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George Lucas

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Though three different actors have played Bruce Banner on the big screen in the past decade, only one can really say he also played the Hulk. When Mark Ruffalo appeared as the iconic character in last summer’s The Avengers, he was the first actor to actually portray the Hulk half of the character in motion-capture. (His predecessors Edward Norton and Eric Bana let the CG artists take over that part.)

The decision paid off, as fans enthused that Ruffalo’s Hulk was the best they’d seen in recent memory. Now a new video shows just how Industrial Light & Magic pulled off the trick. Hit the jump to check it out.

First founded by George Lucas in the ’70s for Star Wars, ILM has been behind some of the most notable cutting-edge effects work of the past few decades. Last year alone, they contributed work to Red Tails, The Hunger Games, Battleship, Cloud Atlas, and Paranormal Activity 4, in addition to The Avengers. Grantland posted this video from their studios.

No matter how often I watch these behind-the-scenes videos, I’m always startled by the massive difference between what I saw in the theaters (i.e., the Hulk stomping around Manhattan) and what was actually filmed on set (i.e., Ruffalo in a goofy hat prancing around a green-walled room).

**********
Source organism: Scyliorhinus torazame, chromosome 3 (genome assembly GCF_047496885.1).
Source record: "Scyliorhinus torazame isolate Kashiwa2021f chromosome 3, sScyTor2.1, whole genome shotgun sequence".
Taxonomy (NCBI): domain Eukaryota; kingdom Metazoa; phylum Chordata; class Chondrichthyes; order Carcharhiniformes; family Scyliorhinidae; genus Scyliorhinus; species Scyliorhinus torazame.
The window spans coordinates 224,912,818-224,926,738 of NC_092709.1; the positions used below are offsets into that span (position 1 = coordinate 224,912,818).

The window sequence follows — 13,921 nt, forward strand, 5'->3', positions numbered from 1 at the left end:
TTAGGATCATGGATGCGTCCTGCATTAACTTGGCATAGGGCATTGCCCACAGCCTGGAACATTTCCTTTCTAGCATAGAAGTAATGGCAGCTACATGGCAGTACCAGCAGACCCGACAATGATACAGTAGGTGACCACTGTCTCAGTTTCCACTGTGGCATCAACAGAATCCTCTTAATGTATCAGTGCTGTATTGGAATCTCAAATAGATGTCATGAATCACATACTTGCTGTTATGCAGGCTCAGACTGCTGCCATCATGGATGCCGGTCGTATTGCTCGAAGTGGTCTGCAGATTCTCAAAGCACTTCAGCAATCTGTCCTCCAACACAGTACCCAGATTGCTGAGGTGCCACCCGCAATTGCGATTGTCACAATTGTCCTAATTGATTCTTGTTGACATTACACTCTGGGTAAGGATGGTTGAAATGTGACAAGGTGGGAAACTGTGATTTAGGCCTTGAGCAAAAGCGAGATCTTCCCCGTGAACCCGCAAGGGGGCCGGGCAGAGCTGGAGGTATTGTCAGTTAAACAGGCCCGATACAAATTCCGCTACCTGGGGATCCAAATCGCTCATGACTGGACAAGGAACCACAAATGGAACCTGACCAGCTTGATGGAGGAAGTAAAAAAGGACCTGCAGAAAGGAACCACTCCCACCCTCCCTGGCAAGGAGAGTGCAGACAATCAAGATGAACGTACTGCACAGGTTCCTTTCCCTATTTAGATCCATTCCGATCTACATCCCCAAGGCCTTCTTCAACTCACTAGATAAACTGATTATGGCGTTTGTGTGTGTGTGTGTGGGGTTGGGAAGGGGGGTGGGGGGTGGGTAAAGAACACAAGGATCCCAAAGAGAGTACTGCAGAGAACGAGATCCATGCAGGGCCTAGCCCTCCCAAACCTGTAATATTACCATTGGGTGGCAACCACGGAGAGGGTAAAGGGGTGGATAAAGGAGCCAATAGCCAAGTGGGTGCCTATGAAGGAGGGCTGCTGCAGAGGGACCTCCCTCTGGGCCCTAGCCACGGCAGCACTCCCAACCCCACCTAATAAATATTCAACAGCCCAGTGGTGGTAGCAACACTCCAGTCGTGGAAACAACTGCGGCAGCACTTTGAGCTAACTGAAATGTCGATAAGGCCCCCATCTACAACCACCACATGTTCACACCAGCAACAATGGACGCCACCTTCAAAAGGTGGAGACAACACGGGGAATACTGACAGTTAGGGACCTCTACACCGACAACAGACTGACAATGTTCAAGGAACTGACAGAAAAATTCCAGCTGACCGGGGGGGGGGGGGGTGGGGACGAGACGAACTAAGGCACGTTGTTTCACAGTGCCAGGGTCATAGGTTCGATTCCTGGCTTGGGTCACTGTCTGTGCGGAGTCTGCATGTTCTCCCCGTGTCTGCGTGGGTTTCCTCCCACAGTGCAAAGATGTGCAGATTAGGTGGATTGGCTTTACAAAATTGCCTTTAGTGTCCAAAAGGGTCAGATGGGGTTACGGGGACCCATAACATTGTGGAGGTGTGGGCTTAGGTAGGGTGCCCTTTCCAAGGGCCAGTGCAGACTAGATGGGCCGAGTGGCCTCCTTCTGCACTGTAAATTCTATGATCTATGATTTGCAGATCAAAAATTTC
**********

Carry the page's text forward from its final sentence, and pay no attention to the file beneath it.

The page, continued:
As we’ve said before, part of the “problem” with VFX is that the really good work is so seamlessly done it’s easy not to notice it at all. But videos like this one demonstrate just how much skill and labor have to go into making scenes like this one work — and, unfortunately, the recent VFX protests highlight just how badly these talented artists are treated in return.

If you’re curious to see more of Grantland‘s series on the famed effects company, here are Parts 1 (From Star Wars to Today, Inside ILM Headquarters) and 2 (The Evolution of Filmmaking Technology at Lucasfilm).

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Click here to read <em>Star Wars</em> Looks Rad as a 1980s Teen Movie

Yeah, the first Star Wars was released in 1977, but for most, the franchise is a staple of the decade that came after. Something artist Denis Medri plays on with these awesome images, reimagining the heroes and villains of George Lucas' universe as the cast of a 1980s teen movie. More »

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Beyond Princess Leia in a Beam of Light: A Glimpse into the Future of Augmented Reality